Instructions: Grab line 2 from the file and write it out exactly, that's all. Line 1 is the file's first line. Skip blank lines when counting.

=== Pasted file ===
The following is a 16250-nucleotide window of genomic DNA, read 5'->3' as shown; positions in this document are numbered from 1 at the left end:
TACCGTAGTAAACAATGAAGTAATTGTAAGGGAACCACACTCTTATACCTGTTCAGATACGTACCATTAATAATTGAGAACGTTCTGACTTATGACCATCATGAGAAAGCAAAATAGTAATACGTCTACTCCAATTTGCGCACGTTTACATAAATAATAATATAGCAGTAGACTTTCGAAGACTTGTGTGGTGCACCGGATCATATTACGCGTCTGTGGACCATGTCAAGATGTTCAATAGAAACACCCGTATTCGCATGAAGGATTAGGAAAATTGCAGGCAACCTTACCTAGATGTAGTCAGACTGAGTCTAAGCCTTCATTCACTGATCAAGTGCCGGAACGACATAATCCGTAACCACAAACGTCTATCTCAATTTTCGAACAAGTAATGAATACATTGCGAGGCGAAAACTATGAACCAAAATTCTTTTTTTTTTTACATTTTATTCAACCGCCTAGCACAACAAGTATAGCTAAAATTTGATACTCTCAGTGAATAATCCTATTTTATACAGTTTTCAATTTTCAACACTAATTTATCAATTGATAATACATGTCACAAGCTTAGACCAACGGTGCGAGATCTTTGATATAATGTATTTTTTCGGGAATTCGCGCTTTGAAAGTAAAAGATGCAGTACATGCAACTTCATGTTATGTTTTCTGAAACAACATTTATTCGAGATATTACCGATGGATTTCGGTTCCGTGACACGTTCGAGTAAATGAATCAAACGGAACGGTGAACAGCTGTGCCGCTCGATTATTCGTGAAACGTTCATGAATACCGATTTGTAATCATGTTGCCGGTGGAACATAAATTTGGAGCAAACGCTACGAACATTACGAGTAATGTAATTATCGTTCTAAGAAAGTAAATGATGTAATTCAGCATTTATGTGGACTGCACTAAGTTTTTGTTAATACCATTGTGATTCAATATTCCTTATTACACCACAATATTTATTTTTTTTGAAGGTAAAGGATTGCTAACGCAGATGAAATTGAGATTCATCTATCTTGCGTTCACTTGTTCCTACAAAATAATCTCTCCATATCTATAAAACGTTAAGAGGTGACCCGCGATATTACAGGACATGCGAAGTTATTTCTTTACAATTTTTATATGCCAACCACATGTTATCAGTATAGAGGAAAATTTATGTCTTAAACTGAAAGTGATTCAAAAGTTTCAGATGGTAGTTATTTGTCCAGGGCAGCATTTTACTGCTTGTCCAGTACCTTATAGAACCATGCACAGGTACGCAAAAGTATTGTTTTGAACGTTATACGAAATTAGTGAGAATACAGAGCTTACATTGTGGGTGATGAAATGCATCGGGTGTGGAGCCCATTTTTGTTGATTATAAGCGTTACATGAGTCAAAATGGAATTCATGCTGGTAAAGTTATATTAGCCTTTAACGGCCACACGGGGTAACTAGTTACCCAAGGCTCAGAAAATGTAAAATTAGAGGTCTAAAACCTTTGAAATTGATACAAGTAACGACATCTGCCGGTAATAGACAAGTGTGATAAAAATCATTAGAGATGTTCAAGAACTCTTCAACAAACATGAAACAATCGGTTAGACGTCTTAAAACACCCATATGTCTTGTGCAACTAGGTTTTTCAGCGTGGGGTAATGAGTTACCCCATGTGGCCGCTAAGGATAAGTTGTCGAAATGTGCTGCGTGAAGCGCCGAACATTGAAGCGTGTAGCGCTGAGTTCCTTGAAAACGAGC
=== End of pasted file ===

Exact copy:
TACCGTAGTAAACAATGAAGTAATTGTAAGGGAACCACACTCTTATACCTGTTCAGATACGTACCATTAATAATTGAGAACGTTCTGACTTATGACCATCATGAGAAAGCAAAATAGTAATACGTCTACTCCAATTTGCGCACGTTTACATAAATAATAATATAGCAGTAGACTTTCGAAGACTTGTGTGGTGCACCGGATCATATTACGCGTCTGTGGACCATGTCAAGATGTTCAATAGAAACACCCGTATTCGCATGAAGGATTAGGAAAATTGCAGGCAACCTTACCTAGATGTAGTCAGACTGAGTCTAAGCCTTCATTCACTGATCAAGTGCCGGAACGACATAATCCGTAACCACAAACGTCTATCTCAATTTTCGAACAAGTAATGAATACATTGCGAGGCGAAAACTATGAACCAAAATTCTTTTTTTTTTTACATTTTATTCAACCGCCTAGCACAACAAGTATAGCTAAAATTTGATACTCTCAGTGAATAATCCTATTTTATACAGTTTTCAATTTTCAACACTAATTTATCAATTGATAATACATGTCACAAGCTTAGACCAACGGTGCGAGATCTTTGATATAATGTATTTTTTCGGGAATTCGCGCTTTGAAAGTAAAAGATGCAGTACATGCAACTTCATGTTATGTTTTCTGAAACAACATTTATTCGAGATATTACCGATGGATTTCGGTTCCGTGACACGTTCGAGTAAATGAATCAAACGGAACGGTGAACAGCTGTGCCGCTCGATTATTCGTGAAACGTTCATGAATACCGATTTGTAATCATGTTGCCGGTGGAACATAAATTTGGAGCAAACGCTACGAACATTACGAGTAATGTAATTATCGTTCTAAGAAAGTAAATGATGTAATTCAGCATTTATGTGGACTGCACTAAGTTTTTGTTAATACCATTGTGATTCAATATTCCTTATTACACCACAATATTTATTTTTTTTGAAGGTAAAGGATTGCTAACGCAGATGAAATTGAGATTCATCTATCTTGCGTTCACTTGTTCCTACAAAATAATCTCTCCATATCTATAAAACGTTAAGAGGTGACCCGCGATATTACAGGACATGCGAAGTTATTTCTTTACAATTTTTATATGCCAACCACATGTTATCAGTATAGAGGAAAATTTATGTCTTAAACTGAAAGTGATTCAAAAGTTTCAGATGGTAGTTATTTGTCCAGGGCAGCATTTTACTGCTTGTCCAGTACCTTATAGAACCATGCACAGGTACGCAAAAGTATTGTTTTGAACGTTATACGAAATTAGTGAGAATACAGAGCTTACATTGTGGGTGATGAAATGCATCGGGTGTGGAGCCCATTTTTGTTGATTATAAGCGTTACATGAGTCAAAATGGAATTCATGCTGGTAAAGTTATATTAGCCTTTAACGGCCACACGGGGTAACTAGTTACCCAAGGCTCAGAAAATGTAAAATTAGAGGTCTAAAACCTTTGAAATTGATACAAGTAACGACATCTGCCGGTAATAGACAAGTGTGATAAAAATCATTAGAGATGTTCAAGAACTCTTCAACAAACATGAAACAATCGGTTAGACGTCTTAAAACACCCATATGTCTTGTGCAACTAGGTTTTTCAGCGTGGGGTAATGAGTTACCCCATGTGGCCGCTAAGGATAAGTTGTCGAAATGTGCTGCGTGAAGCGCCGAACATTGAAGCGTGTAGCGCTGAGTTCCTTGAAAACGAGC